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Sunbelt W2Knews™ Electronic Newsletter
The secret of those "who always seem to know" - Over 500,000 Readers!
Mon, Jul 23, 2001 (Vol. 6, #54 - Issue #289)
Urgent Alert! Code Red Worm
  This issue of W2Knews™ contains:
    • Urgent Alert! Code Red Worm
    • Code Red Worm - How does it look? What do I do?
    • Incident Response - You've been hacked. What now?
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Urgent Alert! Code Red Worm

Hi All,

This is a Security Special Flash that takes the space of the Monday issue. We're sending this early and I hope you are getting this on time, but if you don't here are some hints to protect yourself and/or fix this nasty little critter.

In the last issue (#288) you just got, the Tech Briefing described a new malicious worm. It replicated like a firestorm, and the estimates are that now hundreds of thousands of IIS webservers are compromised. I even have a picture of a Microsoft Windows Update server that was hit by this one. You can see that here, this is how it looks, and check the URL, that's a real one!


In short, what is it? The www.incidents.org describes it as follows, but the numbers they have in this piece of copy are already old:

"The CODE RED worm is a malicious piece of software that replicates and propagates to unpatched Microsoft IIS webservers running on Windows NT or 2000. Once the worm has infected a machine it begins scanning random IP addresses looking for other IIS servers to infect. The worm is currently estimated to have infected at least 50,000 servers and is spreading fast. The scanning traffic generated by the worm is now causing denial of service effects on many networks. An analysis of the worm's programs indicates that all infected machines will begin waging a flooding attack against www.whitehouse.gov sometime tomorrow (July 20th). The effect of this many machines operating in concert in a DdoS attack could possibly be devastating to the Internet infrastructure".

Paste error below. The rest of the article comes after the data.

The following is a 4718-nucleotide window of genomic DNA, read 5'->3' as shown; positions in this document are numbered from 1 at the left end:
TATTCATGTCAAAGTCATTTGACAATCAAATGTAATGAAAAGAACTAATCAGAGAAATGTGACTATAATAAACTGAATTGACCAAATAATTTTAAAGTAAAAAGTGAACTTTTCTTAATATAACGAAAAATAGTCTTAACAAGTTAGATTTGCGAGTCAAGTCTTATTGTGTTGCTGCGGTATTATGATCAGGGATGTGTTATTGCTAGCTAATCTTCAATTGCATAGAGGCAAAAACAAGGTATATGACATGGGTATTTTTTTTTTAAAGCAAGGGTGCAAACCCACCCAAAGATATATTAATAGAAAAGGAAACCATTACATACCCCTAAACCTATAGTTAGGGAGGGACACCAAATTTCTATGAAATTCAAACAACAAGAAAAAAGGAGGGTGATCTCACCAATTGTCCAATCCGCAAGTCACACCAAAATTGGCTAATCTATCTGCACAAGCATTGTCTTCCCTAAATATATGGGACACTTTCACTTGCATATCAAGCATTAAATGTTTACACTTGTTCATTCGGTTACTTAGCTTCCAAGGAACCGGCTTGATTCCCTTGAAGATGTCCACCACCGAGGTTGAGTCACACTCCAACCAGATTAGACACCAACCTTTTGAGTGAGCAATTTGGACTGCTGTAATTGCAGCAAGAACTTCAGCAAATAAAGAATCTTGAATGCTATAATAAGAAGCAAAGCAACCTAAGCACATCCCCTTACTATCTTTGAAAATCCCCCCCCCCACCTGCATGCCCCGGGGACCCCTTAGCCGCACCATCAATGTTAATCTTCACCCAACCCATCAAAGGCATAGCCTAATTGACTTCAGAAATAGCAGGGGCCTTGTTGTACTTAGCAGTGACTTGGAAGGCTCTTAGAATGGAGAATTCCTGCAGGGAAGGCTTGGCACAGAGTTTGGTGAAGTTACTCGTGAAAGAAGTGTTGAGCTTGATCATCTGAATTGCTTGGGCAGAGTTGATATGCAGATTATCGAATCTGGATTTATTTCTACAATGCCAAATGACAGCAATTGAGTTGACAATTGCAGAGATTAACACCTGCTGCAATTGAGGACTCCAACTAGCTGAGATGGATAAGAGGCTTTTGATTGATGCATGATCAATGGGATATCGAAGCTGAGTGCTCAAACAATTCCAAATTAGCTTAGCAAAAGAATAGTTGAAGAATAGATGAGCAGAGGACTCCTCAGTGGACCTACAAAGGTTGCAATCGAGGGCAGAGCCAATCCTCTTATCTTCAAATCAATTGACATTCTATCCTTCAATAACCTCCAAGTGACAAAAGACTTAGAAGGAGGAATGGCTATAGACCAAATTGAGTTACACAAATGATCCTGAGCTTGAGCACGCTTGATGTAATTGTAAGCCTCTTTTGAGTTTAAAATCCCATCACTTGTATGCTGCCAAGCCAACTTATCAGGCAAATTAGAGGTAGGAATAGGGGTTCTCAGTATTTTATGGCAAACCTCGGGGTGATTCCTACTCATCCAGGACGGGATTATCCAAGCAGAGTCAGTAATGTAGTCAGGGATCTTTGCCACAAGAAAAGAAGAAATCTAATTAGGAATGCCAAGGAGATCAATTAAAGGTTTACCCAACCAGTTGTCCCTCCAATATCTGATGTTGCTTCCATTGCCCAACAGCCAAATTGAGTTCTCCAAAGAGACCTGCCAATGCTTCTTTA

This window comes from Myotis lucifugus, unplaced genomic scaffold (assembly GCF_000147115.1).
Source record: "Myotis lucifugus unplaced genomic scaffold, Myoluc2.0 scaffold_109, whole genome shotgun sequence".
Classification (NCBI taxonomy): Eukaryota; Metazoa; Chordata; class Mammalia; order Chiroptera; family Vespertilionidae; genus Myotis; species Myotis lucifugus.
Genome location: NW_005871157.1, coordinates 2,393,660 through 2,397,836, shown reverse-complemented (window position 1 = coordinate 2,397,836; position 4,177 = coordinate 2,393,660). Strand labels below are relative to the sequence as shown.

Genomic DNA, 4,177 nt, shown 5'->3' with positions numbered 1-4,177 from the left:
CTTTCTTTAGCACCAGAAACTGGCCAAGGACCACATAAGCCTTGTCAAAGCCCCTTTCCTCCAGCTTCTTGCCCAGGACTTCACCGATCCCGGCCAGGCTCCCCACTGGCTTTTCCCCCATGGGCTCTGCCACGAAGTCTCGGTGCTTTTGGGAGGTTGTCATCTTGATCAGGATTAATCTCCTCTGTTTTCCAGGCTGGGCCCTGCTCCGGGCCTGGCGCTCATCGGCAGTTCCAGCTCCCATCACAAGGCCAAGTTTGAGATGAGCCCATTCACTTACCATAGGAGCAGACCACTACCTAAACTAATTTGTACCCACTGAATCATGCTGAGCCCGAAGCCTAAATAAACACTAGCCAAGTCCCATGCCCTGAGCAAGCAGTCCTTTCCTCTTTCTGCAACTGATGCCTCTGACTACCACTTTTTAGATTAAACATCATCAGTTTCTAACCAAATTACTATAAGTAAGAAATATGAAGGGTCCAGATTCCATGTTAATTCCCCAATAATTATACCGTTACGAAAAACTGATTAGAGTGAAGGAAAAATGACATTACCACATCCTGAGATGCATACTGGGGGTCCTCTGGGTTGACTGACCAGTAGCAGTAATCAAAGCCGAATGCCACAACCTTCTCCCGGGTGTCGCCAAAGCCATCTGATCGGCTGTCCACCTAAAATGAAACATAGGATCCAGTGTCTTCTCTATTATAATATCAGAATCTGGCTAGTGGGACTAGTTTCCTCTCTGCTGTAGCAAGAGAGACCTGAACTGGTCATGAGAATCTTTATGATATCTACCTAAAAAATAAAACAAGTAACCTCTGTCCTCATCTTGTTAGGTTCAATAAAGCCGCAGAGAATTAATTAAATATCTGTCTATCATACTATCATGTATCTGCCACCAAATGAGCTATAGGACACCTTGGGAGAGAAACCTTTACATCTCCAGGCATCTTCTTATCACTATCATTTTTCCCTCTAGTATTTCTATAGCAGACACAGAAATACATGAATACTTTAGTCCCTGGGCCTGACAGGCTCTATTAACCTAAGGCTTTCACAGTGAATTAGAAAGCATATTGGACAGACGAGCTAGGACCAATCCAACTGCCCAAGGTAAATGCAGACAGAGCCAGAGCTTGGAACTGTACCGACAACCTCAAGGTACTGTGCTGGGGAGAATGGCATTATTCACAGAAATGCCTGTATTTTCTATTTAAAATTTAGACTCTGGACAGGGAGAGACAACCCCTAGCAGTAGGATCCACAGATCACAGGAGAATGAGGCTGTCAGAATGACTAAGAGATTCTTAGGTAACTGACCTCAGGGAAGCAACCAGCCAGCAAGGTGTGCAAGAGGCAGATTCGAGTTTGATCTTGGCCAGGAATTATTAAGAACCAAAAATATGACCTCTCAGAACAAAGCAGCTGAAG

The White House System Admins were warned by Marc Maiffret and changed their IP's so that attack was foiled, but this thing will re-infect your servers, so here is my urgent suggestion:


Warm regards,

Stu Sjouwerman (email me with feedback: [email protected])

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Code Red Worm - How does it look? What do I do?

Here is the short technical backgrounder by a few of the developers of eEye, a security software developer that has a few products Sunbelt carries (SecureIIS and Retina). Credit: Ryan Permeh and Marc Maiffret.


As stated earlier the .ida "Code Red" worm is spreading throughout IIS Web servers on the Internet via the .ida buffer-overflow attack that was published last month.

The following are the steps that the worm takes once it has infected a vulnerable Web server:

  1. Setup initial worm environment on infected system.
  2. Setup 100 threads of the worm.
  3. Use the first 99 threads to spread the worm (infect other Web servers).
    • The worm spreads itself by creating a sequence of random IP addresses. However, the worm's list of IP addresses to attack is not all together random. In fact, there seems to be a static seed (a beginning IP address that is always the same) that the worm uses when generating new IP addresses. Therefore every computer infected by this worm is going to go through the same list of "random" IP addresses.
      Because of this feature, the worm will end up re-infecting the same systems multiple times, and traffic will cross traffic back and forth between hosts ultimately creating a denial-of-service type effect. The denial-of-service will be due to the amount of data being transferred between all of the IP addresses in the sequence of random IP addresses.